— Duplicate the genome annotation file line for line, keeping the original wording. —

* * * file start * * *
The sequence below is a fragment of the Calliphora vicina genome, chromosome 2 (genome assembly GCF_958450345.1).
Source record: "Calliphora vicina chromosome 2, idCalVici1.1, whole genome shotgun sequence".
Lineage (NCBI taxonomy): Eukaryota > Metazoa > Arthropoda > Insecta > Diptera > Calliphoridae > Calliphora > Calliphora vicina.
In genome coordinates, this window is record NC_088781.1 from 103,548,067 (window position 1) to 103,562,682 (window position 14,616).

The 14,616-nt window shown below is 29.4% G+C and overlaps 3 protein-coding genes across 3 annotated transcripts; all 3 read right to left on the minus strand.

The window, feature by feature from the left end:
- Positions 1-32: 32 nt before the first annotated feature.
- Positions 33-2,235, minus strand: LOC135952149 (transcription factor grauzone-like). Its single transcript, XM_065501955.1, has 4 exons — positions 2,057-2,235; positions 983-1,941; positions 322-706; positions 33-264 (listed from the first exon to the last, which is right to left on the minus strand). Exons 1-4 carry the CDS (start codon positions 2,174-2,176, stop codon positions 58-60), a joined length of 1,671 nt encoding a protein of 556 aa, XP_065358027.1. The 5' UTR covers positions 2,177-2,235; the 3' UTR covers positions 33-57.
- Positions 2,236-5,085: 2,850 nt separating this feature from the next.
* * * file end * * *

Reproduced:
The sequence below is a fragment of the Calliphora vicina genome, chromosome 2 (genome assembly GCF_958450345.1).
Source record: "Calliphora vicina chromosome 2, idCalVici1.1, whole genome shotgun sequence".
Lineage (NCBI taxonomy): Eukaryota > Metazoa > Arthropoda > Insecta > Diptera > Calliphoridae > Calliphora > Calliphora vicina.
In genome coordinates, this window is record NC_088781.1 from 103,548,067 (window position 1) to 103,562,682 (window position 14,616).

The 14,616-nt window shown below is 29.4% G+C and overlaps 3 protein-coding genes across 3 annotated transcripts; all 3 read right to left on the minus strand.

The window, feature by feature from the left end:
- Positions 1-32: 32 nt before the first annotated feature.
- Positions 33-2,235, minus strand: LOC135952149 (transcription factor grauzone-like). Its single transcript, XM_065501955.1, has 4 exons — positions 2,057-2,235; positions 983-1,941; positions 322-706; positions 33-264 (listed from the first exon to the last, which is right to left on the minus strand). Exons 1-4 carry the CDS (start codon positions 2,174-2,176, stop codon positions 58-60), a joined length of 1,671 nt encoding a protein of 556 aa, XP_065358027.1. The 5' UTR covers positions 2,177-2,235; the 3' UTR covers positions 33-57.
- Positions 2,236-5,085: 2,850 nt separating this feature from the next.